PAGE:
Prune belly syndrome,
also called Eagle-Barrett syndrome,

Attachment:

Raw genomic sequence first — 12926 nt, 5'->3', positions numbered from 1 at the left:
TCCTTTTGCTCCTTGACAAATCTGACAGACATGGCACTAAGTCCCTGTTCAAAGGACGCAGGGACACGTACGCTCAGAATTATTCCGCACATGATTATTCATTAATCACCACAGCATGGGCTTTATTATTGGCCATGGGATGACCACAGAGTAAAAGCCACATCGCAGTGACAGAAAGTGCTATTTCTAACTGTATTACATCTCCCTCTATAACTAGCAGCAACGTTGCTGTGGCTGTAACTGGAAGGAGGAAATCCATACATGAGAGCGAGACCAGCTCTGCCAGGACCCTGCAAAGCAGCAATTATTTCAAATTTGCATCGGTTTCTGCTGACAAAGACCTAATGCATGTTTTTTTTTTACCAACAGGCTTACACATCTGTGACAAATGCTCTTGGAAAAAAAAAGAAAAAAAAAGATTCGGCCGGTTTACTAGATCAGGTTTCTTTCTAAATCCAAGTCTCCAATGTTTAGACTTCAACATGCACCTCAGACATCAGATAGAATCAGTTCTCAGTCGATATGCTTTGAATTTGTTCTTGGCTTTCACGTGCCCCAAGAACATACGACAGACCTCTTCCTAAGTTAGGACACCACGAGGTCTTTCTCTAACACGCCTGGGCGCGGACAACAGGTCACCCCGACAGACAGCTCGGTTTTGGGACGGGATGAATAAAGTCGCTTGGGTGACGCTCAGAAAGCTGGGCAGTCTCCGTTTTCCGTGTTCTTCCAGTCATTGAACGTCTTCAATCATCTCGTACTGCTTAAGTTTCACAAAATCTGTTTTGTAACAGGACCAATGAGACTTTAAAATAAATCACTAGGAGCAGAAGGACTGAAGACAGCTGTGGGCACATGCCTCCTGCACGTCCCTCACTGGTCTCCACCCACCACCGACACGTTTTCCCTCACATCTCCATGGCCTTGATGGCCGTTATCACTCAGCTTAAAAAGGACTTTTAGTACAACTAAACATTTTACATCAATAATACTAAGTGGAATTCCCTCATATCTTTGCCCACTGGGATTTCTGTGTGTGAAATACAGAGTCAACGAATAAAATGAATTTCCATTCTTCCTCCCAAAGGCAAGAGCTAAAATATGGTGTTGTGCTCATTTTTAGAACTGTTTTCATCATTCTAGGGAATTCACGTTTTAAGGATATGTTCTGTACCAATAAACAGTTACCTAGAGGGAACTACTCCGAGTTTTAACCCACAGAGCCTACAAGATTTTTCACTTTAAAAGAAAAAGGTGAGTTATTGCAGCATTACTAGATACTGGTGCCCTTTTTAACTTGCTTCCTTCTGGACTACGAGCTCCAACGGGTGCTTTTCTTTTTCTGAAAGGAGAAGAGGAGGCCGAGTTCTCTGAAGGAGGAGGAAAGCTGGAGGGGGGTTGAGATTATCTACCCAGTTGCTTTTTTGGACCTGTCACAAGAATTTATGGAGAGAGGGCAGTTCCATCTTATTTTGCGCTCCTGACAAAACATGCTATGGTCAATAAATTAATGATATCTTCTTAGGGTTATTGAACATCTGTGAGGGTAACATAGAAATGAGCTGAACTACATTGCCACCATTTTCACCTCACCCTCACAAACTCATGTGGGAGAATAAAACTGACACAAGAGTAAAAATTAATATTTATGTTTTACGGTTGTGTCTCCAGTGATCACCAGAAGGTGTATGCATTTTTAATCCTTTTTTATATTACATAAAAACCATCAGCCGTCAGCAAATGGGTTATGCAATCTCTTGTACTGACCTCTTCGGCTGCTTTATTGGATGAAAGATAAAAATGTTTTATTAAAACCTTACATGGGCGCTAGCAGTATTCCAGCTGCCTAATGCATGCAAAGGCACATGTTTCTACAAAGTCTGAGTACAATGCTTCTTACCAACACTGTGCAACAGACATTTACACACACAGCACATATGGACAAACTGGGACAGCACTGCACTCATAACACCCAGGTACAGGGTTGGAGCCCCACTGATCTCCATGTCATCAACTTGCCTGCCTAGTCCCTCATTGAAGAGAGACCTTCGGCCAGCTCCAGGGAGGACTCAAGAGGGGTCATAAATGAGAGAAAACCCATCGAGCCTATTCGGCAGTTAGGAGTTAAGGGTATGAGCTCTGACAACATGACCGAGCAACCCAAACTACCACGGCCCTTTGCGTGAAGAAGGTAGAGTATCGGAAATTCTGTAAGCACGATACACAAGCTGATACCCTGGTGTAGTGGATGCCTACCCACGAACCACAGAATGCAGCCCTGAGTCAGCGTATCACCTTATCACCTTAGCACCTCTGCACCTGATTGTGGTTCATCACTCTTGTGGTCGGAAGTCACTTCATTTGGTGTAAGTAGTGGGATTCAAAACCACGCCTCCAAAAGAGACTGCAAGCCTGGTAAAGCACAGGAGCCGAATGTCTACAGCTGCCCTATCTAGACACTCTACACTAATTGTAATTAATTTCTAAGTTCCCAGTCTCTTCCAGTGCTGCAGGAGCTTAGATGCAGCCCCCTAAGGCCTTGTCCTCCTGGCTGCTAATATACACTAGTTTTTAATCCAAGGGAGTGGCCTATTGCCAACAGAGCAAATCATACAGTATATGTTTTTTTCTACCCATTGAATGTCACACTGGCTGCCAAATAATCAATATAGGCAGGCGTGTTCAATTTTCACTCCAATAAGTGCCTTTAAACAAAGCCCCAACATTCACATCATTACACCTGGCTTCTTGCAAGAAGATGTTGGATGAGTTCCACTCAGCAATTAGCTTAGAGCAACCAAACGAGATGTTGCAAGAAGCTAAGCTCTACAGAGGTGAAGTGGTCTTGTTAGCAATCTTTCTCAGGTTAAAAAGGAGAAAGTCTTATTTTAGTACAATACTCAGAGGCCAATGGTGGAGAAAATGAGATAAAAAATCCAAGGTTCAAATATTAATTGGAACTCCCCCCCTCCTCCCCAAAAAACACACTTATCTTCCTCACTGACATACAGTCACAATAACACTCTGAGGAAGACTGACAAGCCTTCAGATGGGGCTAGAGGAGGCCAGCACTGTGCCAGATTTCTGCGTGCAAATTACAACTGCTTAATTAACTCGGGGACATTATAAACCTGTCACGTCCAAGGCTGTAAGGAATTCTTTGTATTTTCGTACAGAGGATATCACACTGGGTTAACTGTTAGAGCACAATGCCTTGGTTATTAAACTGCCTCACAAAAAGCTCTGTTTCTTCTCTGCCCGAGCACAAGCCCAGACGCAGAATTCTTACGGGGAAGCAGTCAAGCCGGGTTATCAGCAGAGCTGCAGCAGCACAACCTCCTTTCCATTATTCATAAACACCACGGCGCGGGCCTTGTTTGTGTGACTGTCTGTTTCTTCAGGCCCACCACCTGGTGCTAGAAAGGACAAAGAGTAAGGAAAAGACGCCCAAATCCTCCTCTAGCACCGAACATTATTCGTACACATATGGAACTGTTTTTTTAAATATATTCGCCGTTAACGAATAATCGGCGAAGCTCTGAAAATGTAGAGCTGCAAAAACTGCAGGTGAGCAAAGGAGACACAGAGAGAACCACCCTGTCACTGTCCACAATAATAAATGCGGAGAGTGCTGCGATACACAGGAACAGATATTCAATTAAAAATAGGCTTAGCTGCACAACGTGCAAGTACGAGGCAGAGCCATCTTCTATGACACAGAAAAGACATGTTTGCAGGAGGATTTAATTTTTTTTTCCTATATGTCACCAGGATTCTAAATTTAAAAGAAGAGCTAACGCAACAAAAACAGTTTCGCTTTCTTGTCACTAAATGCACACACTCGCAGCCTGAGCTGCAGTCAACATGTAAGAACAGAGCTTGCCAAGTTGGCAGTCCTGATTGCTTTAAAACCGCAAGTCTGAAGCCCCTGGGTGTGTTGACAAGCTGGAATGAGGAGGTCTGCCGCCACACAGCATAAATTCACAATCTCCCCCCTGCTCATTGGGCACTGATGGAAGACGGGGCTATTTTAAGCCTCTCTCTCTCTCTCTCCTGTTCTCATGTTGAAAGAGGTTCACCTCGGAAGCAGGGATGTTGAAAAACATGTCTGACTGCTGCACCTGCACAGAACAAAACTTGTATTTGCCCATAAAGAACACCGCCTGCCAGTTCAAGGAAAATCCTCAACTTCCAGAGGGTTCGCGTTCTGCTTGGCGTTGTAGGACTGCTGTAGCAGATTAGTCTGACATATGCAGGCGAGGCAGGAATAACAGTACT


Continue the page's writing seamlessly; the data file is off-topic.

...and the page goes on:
is a condition characterized by three main features: (1) a lack of abdominal muscles, causing the skin on the belly area to wrinkle and appear "prune-like"; (2) undescended testicles in males; and (3) urinary tract problems. The incidence of prune belly syndrome (PBS) is 1 in 40,000 births; 95% of cases occur in boys. The severity of symptoms in infants with prune belly syndrome can vary greatly from child to child. At one end of the spectrum, the condition may cause severe urogenital and pulmonary problems incompatible with life (resulting in stillbirth); at the other end of the spectrum, the condition may cause few, if any, urological abnormalities that require no treatment other than undescended testicle repair in males. The cause of the condition is unknown. Source: Genetic and Rare Diseases Information Center (GARD), supported by ORDR-NCATS and NHGRI.